Back to Topics TEXT: 988

National Suicide Prevention Lifeline 1-800-273-8255 (1-800-273-TALK)


  • Suicide is defined as death caused by self-directed injurious behavior with intent to die as a result of the behavior.
  • suicide attempt is a non-fatal, self-directed, potentially injurious behavior with intent to die as a result of the behavior. A suicide attempt might not result in injury.
  • Suicidal ideation refers to thinking about, considering, or planning suicide.

I’m not sure what starts the chemical change in the brain that leads to depression and ultimately escalates to suicide.  A drop in serotonin levels yes, but why? Research shows that 70% of the serotonin needed by the brain is actually produced in the digestive track. So, does this mean that our diets are initially to blame for depression and a continued poor diet increases depression which can lead to suicidal thoughts? Kind of makes you think twice about that cheeseburger and fries.

Not everyone that has depression will try or succeed in suicide. It seems that many families and friends of those that do commit suicide didn’t think that the individual was depressed or that anything was wrong. This makes me think of the commercial about a particular depression medication with the actor holding up a picture of a smiley face in front of their own less than smiley face. This is a real thing. Not that people actually walk around with smiley face signs, but they do plaster a fake smile on their face when interacting with others.

I remember my mother being completely shocked when I finally told her I was so close to killing myself. She was totally clueless. I saw and spoke with her almost daily and gave no hint anything was wrong.  If I had killed myself prior to telling her how I was feeling she would have had the same shock and bewilderment that is so often expressed by those left behind to put a reason to the decision to end one’s life.

“He was always smiling and happy”, “She was so smart and talented”, “He had so much to live for”, “She didn’t act like anything was wrong”.  The incredulous comments from survivors trying to pick up the pieces after a suicide are full of questions. Questions that can’t be answered, but questions that desperately need answers for those that need closure.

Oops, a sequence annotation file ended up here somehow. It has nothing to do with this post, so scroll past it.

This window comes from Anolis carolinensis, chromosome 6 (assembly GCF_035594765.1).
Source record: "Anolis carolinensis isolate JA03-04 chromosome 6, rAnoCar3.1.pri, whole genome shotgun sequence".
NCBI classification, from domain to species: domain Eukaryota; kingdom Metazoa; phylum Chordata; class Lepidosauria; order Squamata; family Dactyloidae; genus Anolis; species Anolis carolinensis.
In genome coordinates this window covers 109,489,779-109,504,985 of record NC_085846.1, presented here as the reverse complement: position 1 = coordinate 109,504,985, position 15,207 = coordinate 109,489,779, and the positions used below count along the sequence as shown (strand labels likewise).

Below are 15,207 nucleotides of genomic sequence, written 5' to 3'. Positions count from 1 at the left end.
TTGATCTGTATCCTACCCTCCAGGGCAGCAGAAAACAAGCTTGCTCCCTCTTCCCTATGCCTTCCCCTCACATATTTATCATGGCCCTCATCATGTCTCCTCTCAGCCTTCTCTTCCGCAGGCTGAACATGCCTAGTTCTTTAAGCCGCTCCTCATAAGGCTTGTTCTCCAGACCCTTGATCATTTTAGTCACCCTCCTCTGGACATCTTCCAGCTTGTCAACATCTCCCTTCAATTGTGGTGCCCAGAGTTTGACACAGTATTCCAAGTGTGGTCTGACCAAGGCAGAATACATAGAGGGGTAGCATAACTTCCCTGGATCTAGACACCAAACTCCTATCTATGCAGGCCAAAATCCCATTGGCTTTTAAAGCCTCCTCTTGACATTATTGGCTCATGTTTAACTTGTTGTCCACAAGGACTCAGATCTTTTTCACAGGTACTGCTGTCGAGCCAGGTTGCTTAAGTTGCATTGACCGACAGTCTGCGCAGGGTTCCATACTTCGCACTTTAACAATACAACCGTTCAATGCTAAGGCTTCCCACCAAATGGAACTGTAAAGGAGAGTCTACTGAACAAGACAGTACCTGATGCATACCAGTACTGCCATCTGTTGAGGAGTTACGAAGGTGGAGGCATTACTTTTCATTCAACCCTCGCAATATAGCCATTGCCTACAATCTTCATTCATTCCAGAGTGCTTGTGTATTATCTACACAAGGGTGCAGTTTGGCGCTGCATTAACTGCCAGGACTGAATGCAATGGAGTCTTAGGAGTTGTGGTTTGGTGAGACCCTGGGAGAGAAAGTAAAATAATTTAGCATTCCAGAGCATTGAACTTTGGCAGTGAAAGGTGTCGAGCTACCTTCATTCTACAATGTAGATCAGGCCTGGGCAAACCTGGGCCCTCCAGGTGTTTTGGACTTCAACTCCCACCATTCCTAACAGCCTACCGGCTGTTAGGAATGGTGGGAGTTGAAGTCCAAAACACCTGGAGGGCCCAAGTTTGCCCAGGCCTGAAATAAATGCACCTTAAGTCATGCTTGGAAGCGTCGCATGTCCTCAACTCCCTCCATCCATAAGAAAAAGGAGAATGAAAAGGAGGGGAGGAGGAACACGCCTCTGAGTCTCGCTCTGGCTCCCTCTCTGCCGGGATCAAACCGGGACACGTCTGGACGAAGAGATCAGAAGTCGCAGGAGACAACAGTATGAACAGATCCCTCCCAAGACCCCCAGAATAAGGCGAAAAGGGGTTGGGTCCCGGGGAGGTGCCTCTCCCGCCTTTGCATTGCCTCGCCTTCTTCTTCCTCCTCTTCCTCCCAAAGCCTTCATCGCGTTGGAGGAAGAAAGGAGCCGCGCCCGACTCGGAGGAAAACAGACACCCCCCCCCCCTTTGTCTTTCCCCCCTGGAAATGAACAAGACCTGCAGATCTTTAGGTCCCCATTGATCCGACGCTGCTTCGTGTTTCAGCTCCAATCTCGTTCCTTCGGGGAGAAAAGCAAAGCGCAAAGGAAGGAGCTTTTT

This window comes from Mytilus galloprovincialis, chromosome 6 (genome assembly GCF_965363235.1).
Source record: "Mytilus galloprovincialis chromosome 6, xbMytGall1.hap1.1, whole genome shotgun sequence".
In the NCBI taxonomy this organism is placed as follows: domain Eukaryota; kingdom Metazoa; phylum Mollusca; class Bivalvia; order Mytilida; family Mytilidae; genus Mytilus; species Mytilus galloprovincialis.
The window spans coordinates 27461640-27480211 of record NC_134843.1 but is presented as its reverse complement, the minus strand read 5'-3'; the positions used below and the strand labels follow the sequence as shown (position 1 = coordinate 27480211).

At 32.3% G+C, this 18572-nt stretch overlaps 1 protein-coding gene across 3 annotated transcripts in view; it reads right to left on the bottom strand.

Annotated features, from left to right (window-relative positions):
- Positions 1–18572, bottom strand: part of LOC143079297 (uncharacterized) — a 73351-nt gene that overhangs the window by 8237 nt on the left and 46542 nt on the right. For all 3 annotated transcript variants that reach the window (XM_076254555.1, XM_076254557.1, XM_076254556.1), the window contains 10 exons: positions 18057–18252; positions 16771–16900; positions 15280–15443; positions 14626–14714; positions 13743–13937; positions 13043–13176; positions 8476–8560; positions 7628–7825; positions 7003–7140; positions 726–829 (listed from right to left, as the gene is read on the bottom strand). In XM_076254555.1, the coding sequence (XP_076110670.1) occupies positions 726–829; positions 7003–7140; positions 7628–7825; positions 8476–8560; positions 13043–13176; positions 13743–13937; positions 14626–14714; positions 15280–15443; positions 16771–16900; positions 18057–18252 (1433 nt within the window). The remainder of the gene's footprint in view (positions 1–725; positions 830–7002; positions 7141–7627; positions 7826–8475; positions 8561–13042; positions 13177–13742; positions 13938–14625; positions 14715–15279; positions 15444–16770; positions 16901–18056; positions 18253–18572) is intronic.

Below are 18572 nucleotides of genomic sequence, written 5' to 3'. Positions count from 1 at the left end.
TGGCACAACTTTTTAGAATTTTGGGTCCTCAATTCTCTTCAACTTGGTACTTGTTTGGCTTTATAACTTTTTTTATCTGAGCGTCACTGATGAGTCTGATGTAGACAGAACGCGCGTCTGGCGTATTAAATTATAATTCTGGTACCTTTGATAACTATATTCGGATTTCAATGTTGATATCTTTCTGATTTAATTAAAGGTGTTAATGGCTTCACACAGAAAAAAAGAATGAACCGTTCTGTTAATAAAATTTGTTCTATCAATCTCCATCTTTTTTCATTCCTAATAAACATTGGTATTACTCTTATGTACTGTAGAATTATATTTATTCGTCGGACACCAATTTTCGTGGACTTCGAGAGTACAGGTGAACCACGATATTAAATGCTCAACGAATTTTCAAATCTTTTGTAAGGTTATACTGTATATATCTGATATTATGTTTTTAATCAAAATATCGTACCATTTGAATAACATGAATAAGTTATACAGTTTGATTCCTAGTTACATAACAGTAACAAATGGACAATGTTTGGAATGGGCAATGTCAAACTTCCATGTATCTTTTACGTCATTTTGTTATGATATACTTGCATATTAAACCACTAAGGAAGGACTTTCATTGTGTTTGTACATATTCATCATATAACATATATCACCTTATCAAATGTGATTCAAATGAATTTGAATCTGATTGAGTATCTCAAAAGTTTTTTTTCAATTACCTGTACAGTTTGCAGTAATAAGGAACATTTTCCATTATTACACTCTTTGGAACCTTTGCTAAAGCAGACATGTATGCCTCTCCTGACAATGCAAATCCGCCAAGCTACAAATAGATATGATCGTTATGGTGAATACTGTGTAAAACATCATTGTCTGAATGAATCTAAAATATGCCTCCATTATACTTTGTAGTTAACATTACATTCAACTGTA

Smiling and happy can be easily faked. Smart and talented can be a blessing or a curse. It becomes a curse when an individual feels that he or she can’t live up to the expectations set for themselves or set by others. Having so much to live for is subjective. What seems like “so much” to someone can easily become too much that can’t be managed. Not acting like anything is wrong, again, is an easy fake.

Regardless of any signs or no signs someone is struggling everyone should check in with their friends and loved ones on a regular basis. Just having even one person sincerely invested in your well-being can mean all the difference in the world.

If you recognize any of the following signs of suicide in yourself or others, you should reach out for support:

  • Feeling hopeless, trapped, or like there’s no way out.
  • Having persistent or worsening trouble sleeping or eating.
  • Feeling anxious or agitated.
  • Feeling like there is no reason to live.
  • Feeling rage or anger.
  • Engaging in risky activities without thinking of the consequences.
  • Increasing alcohol or drug misuse.
  • Withdrawing from family and friends.

The following warning signs require immediate attention:

  • Making a plan for how or when to attempt suicide.
  • Frequently talking, writing, or drawing about death or about items that can cause physical harm.
  • Acting recklessly or engaging in risky activities without thinking about the consequences.
  • Behaving violently such as punching holes in walls, getting into fights, or engaging in acts of self-harm.
  • Feeling rage or uncontrolled anger or seeking revenge.
  • Acting as though you have a “death wish”; tempting fate by taking risks that could lead to death, such as driving fast or running red lights.
  • Giving away prized possessions.
  • Putting your affairs in order, tying up loose ends, and/or making out a will.
  • Seeking access to firearms, pills, or other means of harming yourself.

Getting support can help you see that solutions to your problems exist and that suicide is not the answer.

  • Treatments to cope with suicidal thoughts and behaviors can involve counseling, medication, or a combination of these.
  • Counseling can help you see new solutions and perspectives that may not have occurred to you and give you better ways of coping.
  • Medications affect the chemicals in your brain that may be contributing to your feeling down and thoughts of suicide.

If you are having thoughts of harming yourself or wish you were dead, you should talk to someone right away! TEXT: 988

National Suicide Prevention Lifeline 1-800-273-8255 (1-800-273-TALK)